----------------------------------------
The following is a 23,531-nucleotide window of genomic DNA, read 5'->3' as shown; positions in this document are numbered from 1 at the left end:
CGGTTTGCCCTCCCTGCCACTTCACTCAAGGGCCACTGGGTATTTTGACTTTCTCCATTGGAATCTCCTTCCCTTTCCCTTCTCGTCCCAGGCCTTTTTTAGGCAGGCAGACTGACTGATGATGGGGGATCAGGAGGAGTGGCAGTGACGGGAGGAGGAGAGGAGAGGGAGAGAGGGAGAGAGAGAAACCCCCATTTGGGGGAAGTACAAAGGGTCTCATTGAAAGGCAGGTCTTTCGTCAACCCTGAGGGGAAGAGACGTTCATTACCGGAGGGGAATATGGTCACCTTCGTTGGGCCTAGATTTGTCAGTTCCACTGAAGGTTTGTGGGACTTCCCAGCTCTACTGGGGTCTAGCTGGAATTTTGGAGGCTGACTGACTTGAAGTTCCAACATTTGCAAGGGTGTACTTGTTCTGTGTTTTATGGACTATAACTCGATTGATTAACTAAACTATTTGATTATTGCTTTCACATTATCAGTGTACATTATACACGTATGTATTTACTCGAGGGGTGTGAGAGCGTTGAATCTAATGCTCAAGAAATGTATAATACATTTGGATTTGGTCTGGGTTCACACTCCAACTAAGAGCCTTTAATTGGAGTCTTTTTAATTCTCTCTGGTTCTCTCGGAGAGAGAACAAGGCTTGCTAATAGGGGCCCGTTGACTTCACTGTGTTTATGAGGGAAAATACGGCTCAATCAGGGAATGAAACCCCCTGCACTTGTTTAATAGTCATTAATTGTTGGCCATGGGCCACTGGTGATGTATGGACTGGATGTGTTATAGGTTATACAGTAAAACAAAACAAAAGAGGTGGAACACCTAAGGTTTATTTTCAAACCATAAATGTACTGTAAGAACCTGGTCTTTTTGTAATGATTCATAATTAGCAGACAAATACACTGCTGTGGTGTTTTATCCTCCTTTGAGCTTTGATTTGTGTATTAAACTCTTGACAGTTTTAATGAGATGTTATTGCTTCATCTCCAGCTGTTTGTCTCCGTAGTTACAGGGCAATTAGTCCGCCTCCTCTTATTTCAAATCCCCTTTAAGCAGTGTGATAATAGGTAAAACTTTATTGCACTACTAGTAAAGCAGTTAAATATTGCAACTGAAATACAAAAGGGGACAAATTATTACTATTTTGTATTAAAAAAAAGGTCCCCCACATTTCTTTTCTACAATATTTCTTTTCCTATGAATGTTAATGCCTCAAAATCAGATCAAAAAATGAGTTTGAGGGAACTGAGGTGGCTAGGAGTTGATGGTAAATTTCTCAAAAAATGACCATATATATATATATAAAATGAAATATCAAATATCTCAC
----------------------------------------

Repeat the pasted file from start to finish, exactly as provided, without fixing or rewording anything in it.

The following is a 23,531-nucleotide window of genomic DNA, read 5'->3' as shown; positions in this document are numbered from 1 at the left end:
CGGTTTGCCCTCCCTGCCACTTCACTCAAGGGCCACTGGGTATTTTGACTTTCTCCATTGGAATCTCCTTCCCTTTCCCTTCTCGTCCCAGGCCTTTTTTAGGCAGGCAGACTGACTGATGATGGGGGATCAGGAGGAGTGGCAGTGACGGGAGGAGGAGAGGAGAGGGAGAGAGGGAGAGAGAGAAACCCCCATTTGGGGGAAGTACAAAGGGTCTCATTGAAAGGCAGGTCTTTCGTCAACCCTGAGGGGAAGAGACGTTCATTACCGGAGGGGAATATGGTCACCTTCGTTGGGCCTAGATTTGTCAGTTCCACTGAAGGTTTGTGGGACTTCCCAGCTCTACTGGGGTCTAGCTGGAATTTTGGAGGCTGACTGACTTGAAGTTCCAACATTTGCAAGGGTGTACTTGTTCTGTGTTTTATGGACTATAACTCGATTGATTAACTAAACTATTTGATTATTGCTTTCACATTATCAGTGTACATTATACACGTATGTATTTACTCGAGGGGTGTGAGAGCGTTGAATCTAATGCTCAAGAAATGTATAATACATTTGGATTTGGTCTGGGTTCACACTCCAACTAAGAGCCTTTAATTGGAGTCTTTTTAATTCTCTCTGGTTCTCTCGGAGAGAGAACAAGGCTTGCTAATAGGGGCCCGTTGACTTCACTGTGTTTATGAGGGAAAATACGGCTCAATCAGGGAATGAAACCCCCTGCACTTGTTTAATAGTCATTAATTGTTGGCCATGGGCCACTGGTGATGTATGGACTGGATGTGTTATAGGTTATACAGTAAAACAAAACAAAAGAGGTGGAACACCTAAGGTTTATTTTCAAACCATAAATGTACTGTAAGAACCTGGTCTTTTTGTAATGATTCATAATTAGCAGACAAATACACTGCTGTGGTGTTTTATCCTCCTTTGAGCTTTGATTTGTGTATTAAACTCTTGACAGTTTTAATGAGATGTTATTGCTTCATCTCCAGCTGTTTGTCTCCGTAGTTACAGGGCAATTAGTCCGCCTCCTCTTATTTCAAATCCCCTTTAAGCAGTGTGATAATAGGTAAAACTTTATTGCACTACTAGTAAAGCAGTTAAATATTGCAACTGAAATACAAAAGGGGACAAATTATTACTATTTTGTATTAAAAAAAAGGTCCCCCACATTTCTTTTCTACAATATTTCTTTTCCTATGAATGTTAATGCCTCAAAATCAGATCAAAAAATGAGTTTGAGGGAACTGAGGTGGCTAGGAGTTGATGGTAAATTTCTCAAAAAATGACCATATATATATATATAAAATGAAATATCAAATATCTCAC